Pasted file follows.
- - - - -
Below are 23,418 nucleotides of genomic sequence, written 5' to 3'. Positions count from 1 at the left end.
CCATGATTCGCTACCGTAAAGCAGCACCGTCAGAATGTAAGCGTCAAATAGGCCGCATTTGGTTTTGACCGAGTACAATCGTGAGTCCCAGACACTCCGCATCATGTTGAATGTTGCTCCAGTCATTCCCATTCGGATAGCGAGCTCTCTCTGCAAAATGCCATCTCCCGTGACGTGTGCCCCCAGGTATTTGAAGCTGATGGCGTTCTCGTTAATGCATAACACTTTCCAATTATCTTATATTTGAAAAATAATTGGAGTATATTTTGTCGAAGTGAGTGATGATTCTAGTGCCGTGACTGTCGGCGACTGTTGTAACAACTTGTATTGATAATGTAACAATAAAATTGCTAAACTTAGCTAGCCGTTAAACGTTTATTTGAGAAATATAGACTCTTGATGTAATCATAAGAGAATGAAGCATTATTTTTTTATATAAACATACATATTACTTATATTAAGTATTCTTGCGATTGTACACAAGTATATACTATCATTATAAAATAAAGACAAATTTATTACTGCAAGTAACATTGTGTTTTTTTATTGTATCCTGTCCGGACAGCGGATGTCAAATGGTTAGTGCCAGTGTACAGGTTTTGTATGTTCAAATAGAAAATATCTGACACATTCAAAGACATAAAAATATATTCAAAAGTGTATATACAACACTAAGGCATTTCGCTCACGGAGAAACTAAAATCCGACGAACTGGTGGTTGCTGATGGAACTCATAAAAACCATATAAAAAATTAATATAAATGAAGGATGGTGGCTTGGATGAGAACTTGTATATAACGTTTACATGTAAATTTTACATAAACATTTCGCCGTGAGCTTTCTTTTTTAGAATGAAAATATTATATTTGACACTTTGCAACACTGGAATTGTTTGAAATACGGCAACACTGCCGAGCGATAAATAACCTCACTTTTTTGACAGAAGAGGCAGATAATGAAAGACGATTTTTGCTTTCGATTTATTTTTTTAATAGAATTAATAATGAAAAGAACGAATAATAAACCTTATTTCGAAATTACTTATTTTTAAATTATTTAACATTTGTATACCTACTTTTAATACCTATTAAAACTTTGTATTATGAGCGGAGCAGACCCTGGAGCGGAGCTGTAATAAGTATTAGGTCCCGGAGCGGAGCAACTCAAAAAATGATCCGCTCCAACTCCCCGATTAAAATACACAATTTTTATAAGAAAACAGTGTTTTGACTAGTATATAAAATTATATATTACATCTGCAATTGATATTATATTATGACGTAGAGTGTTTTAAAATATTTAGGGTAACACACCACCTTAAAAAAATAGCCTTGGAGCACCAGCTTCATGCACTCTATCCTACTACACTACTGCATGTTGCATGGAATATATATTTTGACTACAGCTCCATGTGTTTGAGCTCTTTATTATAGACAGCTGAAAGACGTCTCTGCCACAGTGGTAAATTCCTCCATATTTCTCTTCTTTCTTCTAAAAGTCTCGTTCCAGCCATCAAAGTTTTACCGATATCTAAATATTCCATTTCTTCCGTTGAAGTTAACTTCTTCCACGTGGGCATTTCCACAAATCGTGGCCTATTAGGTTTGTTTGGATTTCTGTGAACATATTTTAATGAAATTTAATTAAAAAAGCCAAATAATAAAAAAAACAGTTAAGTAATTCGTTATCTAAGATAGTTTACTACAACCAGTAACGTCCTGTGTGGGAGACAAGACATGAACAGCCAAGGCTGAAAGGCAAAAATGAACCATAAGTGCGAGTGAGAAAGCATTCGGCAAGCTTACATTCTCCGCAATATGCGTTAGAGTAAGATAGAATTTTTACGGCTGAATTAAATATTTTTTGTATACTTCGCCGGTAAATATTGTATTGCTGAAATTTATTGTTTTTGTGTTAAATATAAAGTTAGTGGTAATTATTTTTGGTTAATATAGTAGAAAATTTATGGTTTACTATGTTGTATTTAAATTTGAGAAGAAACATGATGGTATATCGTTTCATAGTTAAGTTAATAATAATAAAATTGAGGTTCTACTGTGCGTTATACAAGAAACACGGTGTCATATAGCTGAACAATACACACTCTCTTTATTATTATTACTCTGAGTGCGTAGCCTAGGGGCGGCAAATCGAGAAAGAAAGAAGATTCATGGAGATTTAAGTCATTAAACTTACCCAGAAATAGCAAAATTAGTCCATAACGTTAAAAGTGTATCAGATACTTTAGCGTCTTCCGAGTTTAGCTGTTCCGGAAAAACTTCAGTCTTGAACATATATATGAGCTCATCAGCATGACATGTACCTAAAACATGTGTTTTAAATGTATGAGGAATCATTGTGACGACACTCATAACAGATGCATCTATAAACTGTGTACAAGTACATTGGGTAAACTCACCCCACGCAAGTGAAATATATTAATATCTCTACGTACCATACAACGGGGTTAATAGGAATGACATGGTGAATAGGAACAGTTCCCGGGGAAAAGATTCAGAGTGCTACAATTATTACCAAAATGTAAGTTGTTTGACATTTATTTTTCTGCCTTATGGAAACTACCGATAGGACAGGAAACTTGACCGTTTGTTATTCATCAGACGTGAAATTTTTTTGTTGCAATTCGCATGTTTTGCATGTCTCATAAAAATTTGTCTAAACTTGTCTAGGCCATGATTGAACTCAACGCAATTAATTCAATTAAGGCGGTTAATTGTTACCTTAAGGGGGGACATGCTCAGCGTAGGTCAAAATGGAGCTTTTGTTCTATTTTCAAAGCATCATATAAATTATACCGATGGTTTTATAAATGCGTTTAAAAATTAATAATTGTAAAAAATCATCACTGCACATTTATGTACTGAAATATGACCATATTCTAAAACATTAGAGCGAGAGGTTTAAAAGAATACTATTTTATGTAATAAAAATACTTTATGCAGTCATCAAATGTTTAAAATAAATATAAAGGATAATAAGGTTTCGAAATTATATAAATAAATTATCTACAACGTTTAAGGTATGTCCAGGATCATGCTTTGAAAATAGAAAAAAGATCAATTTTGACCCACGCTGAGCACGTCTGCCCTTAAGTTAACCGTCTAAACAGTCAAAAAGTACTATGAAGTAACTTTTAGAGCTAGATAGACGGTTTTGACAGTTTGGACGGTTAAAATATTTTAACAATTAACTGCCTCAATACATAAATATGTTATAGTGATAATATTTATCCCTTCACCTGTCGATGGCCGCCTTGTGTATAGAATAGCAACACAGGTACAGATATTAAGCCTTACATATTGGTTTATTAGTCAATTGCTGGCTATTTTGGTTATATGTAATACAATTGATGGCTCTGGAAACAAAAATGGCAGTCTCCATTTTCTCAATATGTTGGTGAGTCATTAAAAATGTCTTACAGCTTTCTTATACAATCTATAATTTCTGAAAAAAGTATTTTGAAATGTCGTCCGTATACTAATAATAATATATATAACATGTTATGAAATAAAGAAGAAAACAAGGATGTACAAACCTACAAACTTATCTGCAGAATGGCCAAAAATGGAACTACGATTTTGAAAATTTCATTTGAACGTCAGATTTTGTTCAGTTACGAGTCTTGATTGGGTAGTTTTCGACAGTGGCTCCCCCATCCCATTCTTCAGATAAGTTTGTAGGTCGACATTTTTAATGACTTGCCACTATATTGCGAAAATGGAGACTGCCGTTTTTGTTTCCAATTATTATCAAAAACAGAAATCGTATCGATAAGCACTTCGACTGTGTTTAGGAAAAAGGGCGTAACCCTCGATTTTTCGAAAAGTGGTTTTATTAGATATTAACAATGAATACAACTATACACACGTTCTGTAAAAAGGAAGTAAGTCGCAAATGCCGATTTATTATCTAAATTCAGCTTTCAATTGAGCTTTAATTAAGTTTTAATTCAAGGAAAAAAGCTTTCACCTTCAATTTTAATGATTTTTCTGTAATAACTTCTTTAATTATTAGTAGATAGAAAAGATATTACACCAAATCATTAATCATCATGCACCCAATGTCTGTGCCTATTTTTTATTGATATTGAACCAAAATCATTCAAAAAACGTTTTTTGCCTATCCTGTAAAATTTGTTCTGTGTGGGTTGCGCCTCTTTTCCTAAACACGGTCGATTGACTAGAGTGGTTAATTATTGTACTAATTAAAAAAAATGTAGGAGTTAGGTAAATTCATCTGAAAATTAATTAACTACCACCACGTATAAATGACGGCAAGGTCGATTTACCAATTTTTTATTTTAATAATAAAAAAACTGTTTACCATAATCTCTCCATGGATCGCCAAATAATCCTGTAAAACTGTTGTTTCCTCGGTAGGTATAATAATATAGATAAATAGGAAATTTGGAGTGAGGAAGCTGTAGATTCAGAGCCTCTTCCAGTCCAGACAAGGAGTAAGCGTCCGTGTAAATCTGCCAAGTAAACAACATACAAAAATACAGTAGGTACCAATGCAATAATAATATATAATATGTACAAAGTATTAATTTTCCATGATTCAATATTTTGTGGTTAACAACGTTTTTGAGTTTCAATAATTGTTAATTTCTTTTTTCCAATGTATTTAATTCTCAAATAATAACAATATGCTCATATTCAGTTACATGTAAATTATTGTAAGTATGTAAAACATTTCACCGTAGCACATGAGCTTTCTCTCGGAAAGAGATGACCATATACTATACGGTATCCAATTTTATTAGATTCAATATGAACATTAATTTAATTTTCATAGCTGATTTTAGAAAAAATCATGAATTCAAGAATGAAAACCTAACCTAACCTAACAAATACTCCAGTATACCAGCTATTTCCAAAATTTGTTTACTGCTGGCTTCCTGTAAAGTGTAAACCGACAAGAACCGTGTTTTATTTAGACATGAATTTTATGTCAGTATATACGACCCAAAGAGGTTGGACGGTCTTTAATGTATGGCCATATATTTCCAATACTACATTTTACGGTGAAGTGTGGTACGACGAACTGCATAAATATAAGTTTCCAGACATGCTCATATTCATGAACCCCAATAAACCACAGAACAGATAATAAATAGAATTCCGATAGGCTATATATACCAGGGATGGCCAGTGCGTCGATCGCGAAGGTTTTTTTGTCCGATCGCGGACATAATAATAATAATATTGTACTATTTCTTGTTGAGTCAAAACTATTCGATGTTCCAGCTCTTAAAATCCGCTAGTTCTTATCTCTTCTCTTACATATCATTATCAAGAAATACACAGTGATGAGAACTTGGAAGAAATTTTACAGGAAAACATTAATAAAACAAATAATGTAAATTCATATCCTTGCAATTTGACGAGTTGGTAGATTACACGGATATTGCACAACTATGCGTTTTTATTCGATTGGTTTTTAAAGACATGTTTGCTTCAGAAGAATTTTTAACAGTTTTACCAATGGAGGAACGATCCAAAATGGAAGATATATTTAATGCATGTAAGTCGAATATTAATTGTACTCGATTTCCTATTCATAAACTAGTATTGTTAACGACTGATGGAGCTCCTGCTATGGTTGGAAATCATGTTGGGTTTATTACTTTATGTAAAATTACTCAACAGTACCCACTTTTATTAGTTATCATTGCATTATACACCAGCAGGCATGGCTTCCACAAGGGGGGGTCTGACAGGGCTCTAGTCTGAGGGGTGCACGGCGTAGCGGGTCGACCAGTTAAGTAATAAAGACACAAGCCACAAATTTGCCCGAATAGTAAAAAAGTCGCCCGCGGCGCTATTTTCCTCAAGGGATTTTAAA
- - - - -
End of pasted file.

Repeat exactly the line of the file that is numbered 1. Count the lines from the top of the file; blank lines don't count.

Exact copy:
Below are 23,418 nucleotides of genomic sequence, written 5' to 3'. Positions count from 1 at the left end.